CLEARWATER – Technology has caught up with those running in the annual Tampa Bay Times Turkey Trot.
Set for Thanksgiving morning for the 40th straight year, new to the event are microchips that will time the participants in the competitive Wingding 5K and Turkey Trot 10K races. Within 3 minutes of crossing the finish line at Clearwater High School’s Jack White Stadium, runners can see their official results posted at a kiosk.
“Even the walkers want to know how they did,” said race director Skip Rogers with a laugh. “The millennials expect this technology. They even use their GPS and then tell me about problems with the race course.”
The chips are provided by race organizers and are attached to a runner’s bib. At the finish line, an electronic pad they step on activates a transmission. In the past, runners were hand-timed and had to wait to receive finisher cards.
While that may sound like serious stuff, the event still features plenty of non-competitive endeavors. The Gobbler is 1 mile in length and is home to runners and walkers, including those with strollers, as is the 4K Abe’s Drumstick. That race is new and replaces a 5K event that was a bit too long, Rogers said, and causing a logjam for the start of later races.
All races begin on Keene Road, just south of Gulf to Bay Boulevard, and head south. Four of them take off within two hours.
For the diehards, there’s the Clearwater Challenge. You run the 5K, 1 mile and 10K back-to-back-to-back.
The event is organized by the West Florida Y Runners Club, where many race proceeds go to provide scholarships. Other area charities benefit as well.
Rogers, a Clearwater resident who is the club’s president, has been race director for 30 years and he’s seen the event, which draws as many as 17,000 participants, become much more than a race. For many, it’s a homecoming.
“It’s a meeting place, especially for the kids who are coming home from college for Thanksgiving,” Rogers said. “They can’t see everybody in one day, so everyone knows to just meet in the infield (at the end of the race). It’s really a neat scene.”
Largo resident Kathleen DeNardi also appreciates the family feel of things.
“I have brought my autistic son Michael since he was a baby. He is now 16,” she said. “It is a family tradition and although it is a large event he is able to enjoy it because the people include him. He can walk at his pace and the race directors are kind to him.”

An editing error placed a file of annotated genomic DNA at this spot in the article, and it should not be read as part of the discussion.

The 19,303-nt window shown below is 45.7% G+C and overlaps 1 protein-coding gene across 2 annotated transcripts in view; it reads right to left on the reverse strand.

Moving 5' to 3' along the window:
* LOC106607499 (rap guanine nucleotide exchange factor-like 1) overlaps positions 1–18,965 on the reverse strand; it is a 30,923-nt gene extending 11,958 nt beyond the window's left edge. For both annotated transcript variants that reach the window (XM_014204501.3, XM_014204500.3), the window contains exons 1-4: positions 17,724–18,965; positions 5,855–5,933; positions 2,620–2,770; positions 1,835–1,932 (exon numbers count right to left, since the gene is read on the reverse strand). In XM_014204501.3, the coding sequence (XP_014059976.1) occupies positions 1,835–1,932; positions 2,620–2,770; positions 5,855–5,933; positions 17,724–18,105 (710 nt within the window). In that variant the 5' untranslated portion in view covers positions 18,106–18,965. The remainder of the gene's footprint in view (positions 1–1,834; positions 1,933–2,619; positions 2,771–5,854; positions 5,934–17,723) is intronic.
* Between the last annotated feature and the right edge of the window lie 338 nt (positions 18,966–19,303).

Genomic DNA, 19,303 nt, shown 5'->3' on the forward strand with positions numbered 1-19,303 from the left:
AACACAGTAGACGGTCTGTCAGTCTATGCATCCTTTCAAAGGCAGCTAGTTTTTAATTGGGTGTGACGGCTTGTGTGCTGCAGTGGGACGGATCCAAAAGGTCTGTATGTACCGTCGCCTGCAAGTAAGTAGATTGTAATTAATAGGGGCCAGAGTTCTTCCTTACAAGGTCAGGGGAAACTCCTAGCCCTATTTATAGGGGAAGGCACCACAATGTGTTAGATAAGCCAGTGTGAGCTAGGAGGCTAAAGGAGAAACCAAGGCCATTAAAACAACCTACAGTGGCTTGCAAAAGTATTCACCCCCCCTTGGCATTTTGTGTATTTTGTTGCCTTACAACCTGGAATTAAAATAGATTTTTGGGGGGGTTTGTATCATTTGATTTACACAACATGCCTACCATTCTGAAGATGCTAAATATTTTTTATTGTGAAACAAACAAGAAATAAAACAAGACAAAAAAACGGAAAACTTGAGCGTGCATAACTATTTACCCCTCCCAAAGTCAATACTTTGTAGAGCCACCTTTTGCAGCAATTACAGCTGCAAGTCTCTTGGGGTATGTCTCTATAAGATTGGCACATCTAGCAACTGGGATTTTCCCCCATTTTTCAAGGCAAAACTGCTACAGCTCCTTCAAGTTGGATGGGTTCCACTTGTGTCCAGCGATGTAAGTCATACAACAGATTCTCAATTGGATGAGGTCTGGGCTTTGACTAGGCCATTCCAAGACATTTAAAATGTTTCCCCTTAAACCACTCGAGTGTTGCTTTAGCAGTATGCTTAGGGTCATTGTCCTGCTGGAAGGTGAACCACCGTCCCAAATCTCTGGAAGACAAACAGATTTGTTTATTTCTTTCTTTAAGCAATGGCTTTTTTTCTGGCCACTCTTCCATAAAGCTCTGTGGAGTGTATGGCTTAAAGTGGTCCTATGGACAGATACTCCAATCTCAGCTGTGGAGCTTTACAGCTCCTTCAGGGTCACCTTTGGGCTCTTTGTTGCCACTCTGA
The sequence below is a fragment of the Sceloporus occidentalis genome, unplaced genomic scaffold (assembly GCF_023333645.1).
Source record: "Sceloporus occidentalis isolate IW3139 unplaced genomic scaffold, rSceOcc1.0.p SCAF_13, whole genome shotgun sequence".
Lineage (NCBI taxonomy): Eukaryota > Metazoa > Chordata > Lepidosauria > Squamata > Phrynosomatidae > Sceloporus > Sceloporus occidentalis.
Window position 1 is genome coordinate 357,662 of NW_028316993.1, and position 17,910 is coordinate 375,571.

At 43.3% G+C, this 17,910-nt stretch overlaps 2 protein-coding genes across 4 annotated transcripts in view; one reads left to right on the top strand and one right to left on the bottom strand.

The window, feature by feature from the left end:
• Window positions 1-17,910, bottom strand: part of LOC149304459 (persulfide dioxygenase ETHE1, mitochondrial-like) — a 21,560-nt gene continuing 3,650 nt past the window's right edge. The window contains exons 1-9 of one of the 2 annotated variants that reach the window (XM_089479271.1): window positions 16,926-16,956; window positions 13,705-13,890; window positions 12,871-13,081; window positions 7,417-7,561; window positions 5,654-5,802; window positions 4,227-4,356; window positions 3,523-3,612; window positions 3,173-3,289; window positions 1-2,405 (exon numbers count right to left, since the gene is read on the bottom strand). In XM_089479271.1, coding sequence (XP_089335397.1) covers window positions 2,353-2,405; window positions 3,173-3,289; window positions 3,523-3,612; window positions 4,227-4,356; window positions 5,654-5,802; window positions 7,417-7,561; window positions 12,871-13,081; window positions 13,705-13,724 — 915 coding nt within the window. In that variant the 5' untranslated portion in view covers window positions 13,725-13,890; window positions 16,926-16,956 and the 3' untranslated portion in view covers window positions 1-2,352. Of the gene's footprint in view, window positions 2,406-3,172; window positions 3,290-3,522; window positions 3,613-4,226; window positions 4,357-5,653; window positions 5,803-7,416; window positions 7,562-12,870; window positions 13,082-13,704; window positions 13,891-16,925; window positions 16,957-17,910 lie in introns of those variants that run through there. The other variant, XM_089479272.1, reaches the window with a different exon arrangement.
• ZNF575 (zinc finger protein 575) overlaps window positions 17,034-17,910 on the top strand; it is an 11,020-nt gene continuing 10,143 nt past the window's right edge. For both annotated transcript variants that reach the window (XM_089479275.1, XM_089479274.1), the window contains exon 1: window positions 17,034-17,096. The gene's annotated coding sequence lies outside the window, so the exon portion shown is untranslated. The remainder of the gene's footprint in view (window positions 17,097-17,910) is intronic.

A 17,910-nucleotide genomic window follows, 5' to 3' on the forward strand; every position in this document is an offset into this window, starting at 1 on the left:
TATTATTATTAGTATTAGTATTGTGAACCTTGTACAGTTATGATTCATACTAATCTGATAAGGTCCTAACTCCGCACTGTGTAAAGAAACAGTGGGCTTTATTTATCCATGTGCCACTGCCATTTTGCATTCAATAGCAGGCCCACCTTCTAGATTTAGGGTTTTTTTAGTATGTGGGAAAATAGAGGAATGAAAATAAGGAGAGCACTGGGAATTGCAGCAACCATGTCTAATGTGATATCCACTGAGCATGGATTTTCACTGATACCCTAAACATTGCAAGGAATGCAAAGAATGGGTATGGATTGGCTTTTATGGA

Christy Smith takes running seriously, but also finds the friendliness and laid-back nature of the Turkey Trot appealing.
“It seems to bring people from the community together who would not otherwise participate in a 5k or other distance,” the Seminole resident said. “And it gives competitive runners a chance to run a shorter race with their kids, parents, grandparents or out-of-town relatives.”
Of course, others appreciate the fact it’s not only fun and festive but a good way to feel they’ll be earning their Thanksgiving feast to follow.
“I've done either the 5K or 10K for many years because it's as much a tradition as carving the turkey,” Maggie Hall, a Saint Petersburg, resident, said. “It gets my mega-carbo day off to an active start and it's always great to see the holiday costumes and the families running together.
“I always bring donations for the food bank to remember those who aren't as fortunate. I'll be at the 5K line again this year.”
Rogers has also marveled at how the Turkey Trot brand seems to be everywhere. Young and old proudly wear the highly coveted T-shirt, which features a new design each year.
“Years ago, someone accidentally ordered 1,000 infant shirts,” Rogers said. “I said, ‘print ’em.’ Sure enough they all went.”
The designs also make their way to collectable coffee mugs.
“I’m always there for the mugs. They make perfect trophies,” said Thomas Brown, a Land o’ Lakes resident who is a frequent participant. “I have to make my collection large enough that my son Oscar won't be able to beat it.”
Enjoying its first Turkey Trot last year was the Andrews family of Clearwater.
“Our oldest two loved the one mile – they ran it to my surprise,” said Traci Andrews, mother of a 6-, 4- and 1-year-old. “I had a double stroller for them. To this day, almost a year later, they still talk about the Turkey Trot every single time we pass the Keene and Gulf to Bay intersection – and we live off of Drew (Street) so we pass it a lot. ‘There’s the Turkey Trot, there it is!’ they say.
“Needless to say, we will be going again this year and making this a part of our family tradition. Last year, even grandma came."